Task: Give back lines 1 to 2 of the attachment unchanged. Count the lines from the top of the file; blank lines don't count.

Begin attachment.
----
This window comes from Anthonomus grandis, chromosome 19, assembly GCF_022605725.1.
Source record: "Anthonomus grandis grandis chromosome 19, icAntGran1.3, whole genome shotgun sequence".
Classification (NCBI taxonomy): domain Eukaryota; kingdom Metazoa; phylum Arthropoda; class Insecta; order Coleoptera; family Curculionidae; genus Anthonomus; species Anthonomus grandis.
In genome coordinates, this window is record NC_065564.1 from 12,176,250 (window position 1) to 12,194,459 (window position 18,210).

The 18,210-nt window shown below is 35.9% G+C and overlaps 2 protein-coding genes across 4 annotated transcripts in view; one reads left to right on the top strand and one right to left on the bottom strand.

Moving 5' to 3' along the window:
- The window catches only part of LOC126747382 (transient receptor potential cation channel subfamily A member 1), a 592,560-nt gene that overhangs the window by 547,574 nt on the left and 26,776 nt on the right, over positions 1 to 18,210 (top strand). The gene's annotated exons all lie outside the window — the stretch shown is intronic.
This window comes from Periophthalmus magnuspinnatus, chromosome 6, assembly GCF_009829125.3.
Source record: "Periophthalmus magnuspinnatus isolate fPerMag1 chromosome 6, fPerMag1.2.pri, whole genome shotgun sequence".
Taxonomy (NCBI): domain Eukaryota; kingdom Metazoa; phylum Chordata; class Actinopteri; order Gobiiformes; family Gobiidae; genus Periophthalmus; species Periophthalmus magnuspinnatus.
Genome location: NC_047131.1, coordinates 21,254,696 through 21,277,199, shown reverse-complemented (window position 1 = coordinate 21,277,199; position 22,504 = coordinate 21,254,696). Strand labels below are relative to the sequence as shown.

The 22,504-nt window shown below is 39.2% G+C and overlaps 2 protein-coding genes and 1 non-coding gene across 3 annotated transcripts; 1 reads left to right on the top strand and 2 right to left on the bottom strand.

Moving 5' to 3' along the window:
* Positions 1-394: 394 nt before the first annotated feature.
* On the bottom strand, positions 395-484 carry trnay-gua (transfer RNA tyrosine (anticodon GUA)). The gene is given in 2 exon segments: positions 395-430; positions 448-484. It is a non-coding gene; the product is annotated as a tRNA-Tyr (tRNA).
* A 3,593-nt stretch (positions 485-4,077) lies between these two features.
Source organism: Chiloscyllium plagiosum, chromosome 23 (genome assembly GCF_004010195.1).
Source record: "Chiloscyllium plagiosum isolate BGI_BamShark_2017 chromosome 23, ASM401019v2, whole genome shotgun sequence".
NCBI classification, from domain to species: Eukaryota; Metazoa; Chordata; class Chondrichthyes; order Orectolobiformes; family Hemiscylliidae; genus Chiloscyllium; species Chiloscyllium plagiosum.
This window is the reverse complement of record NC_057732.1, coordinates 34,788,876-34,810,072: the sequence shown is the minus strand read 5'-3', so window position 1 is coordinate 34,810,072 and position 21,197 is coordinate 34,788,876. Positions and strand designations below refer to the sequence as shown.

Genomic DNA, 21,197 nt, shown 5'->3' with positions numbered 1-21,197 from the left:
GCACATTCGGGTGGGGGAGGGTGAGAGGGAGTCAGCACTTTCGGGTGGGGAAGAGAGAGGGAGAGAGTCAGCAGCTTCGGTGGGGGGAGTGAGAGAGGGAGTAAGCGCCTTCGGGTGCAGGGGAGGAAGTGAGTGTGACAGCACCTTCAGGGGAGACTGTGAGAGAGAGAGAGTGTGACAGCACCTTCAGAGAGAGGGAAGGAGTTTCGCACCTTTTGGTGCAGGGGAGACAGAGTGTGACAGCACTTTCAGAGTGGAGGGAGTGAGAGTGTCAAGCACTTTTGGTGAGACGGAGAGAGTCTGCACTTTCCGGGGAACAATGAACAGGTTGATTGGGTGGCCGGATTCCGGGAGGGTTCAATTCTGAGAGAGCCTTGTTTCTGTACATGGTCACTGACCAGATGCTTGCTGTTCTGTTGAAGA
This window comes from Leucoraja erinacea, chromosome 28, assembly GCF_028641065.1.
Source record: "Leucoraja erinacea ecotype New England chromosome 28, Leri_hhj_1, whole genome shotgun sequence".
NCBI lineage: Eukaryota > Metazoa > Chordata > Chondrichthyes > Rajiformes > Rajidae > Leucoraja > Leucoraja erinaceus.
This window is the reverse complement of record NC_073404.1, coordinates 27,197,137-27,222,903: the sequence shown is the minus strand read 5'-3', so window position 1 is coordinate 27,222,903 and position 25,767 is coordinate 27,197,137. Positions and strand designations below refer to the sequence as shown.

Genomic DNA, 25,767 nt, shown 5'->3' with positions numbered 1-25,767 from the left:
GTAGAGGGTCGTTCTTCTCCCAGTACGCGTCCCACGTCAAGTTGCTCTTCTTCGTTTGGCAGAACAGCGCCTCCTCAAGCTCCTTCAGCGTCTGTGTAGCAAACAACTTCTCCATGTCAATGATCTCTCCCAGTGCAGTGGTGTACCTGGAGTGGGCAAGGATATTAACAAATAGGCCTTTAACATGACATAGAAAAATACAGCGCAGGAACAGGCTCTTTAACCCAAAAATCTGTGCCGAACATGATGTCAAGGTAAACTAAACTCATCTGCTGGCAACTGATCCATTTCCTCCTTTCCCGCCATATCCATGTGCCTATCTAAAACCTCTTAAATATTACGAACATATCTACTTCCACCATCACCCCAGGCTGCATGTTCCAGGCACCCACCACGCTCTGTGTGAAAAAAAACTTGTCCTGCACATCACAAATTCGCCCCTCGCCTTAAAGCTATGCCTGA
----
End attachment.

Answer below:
This window comes from Anthonomus grandis, chromosome 19, assembly GCF_022605725.1.
Source record: "Anthonomus grandis grandis chromosome 19, icAntGran1.3, whole genome shotgun sequence".